These are useful guides when you want to buy a defibrillator.

Why 360 joules defibrillators are better?

Even though many patients will require a single shock dose for recovery, a good number are difficult to defibrillate and therefore will need multiple shocks before they recover.

For these patients who require multiple shocks, research has shown that when lower energy shocks are not effective, the only way to increase the effectiveness of treatment is to increase the energy.

When it comes to defibrillation, energy is more important than current, and not all patients respond to energy levels up to 200 joules.

The highest available energy deliverable and approved by the American heart association is 360 joules.

The Australian Resuscitation Council recommends that escalating energy to 360 joules be used in cases where the first shock is not successful and the device is capable of delivering electric shocks of higher energy.

So far, there is no established downside to using 360 joules of energy for patients who qualify for it and very good reasons to do so.

Only 2 AED’s on the Australian Market support up to 360 Joules


How effective and beneficial are Automated External Defibrillators?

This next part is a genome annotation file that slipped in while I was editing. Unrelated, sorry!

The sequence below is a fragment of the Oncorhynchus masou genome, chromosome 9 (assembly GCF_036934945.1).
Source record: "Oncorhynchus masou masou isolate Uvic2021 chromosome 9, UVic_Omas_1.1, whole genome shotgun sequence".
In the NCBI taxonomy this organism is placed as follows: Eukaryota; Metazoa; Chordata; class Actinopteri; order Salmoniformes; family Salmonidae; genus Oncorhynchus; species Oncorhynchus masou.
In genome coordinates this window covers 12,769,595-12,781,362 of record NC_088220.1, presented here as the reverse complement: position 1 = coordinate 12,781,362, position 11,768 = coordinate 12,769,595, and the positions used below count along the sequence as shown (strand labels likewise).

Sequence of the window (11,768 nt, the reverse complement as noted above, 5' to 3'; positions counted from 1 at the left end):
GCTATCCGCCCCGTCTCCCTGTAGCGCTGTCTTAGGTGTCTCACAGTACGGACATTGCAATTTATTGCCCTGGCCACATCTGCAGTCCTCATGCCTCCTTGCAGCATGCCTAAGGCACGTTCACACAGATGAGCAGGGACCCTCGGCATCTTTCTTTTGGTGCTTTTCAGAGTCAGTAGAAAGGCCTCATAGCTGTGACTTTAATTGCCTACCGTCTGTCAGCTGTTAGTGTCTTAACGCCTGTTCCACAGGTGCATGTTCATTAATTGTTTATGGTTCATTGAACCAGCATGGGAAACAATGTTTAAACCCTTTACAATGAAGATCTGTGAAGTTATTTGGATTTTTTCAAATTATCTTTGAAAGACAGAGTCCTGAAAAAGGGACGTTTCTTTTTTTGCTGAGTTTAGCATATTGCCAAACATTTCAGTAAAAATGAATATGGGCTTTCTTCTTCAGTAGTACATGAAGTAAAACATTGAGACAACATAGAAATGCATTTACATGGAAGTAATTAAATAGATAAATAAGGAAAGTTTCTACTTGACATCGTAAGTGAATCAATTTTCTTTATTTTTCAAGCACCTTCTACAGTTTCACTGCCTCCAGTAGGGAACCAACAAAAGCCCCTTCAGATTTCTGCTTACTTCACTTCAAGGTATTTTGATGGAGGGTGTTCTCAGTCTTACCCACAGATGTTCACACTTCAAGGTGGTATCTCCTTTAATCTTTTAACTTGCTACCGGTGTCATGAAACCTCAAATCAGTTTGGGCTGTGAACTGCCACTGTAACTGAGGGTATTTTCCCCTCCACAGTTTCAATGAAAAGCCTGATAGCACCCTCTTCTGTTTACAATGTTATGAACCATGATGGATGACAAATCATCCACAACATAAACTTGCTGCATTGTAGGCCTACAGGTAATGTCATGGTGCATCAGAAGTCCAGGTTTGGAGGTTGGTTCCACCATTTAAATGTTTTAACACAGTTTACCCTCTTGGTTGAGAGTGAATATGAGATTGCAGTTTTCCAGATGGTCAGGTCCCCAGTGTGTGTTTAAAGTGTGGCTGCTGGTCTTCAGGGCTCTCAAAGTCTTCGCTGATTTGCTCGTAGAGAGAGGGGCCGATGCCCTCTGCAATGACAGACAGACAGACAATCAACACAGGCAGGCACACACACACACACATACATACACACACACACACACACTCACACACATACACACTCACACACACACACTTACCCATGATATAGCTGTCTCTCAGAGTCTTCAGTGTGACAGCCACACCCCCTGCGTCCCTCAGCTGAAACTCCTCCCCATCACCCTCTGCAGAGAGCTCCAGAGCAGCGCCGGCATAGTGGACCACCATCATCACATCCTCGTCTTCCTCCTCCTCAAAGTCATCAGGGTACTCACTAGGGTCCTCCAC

When a cardiac arrest occurs, every minute counts.

The chances of survival reduces by 10% for every minute that the patient has an abnormal heart rhythm.

No matter how fast and efficient an emergency medical response is, it can never be as fast as a bystander who has access to a defibrillator.

This is why many public places such as gyms, schools, shopping malls, airports, etc are stocking up on AEDs.

This is also why it is prudent to buy a defibrillator as it helps to save costs in the long run.

According to the American heart association, survival from sudden cardiac arrest was doubled when bystanders intervened using publicly provided AEDs instead of waiting for emergency response.

In Australia, the Australian Hearts Campaign is pushing an agenda for the state and federal governments to make AEDs and training on how to use them correctly compulsory in every workplace just like it is for first aid kits and fire extinguishers.

According to their statistics:

  • About 30,000 Australians suffer a sudden cardiac arrest out-of-hospital yearly and a majority of them will not survive it.
  • Each minute that goes by without cardio pulmonary resuscitation and defibrillation reduces the survival chances of the individual by about 10%.
  • It takes an ambulance about 8 to 12 minutes on the average to get to a victim of sudden cardiac arrest, resulting in a survival rate of only 1 in 4 victims (for witnessed shockable rhythms).
  • Cardiopulmonary resuscitation and defibrillation administered within 3 minutes of an episode of sudden cardiac arrest results in the survival of up to 3 out of every 4 victims.



This article is based on information from references provided:


  1. https://emedicine.medscape.com/article/80564-overview#a6
  2. https://www.ahajournals.org/doi/10.1161/CIRCULATIONAHA.106.648204
  3. https://www.strykeremergencycare.com/learn-and-train/clinical-technology-insights/defibrillation/
  4. https://aedauthority.com.au/category/defibrillators/
  5. http://heartsafeusa.com/physio-control/files/360J-Brochure.pdf
  6. https://www.australianhearts.com/2020
  7. https://www.sciencedaily.com/releases/2018/02/180226085812.htm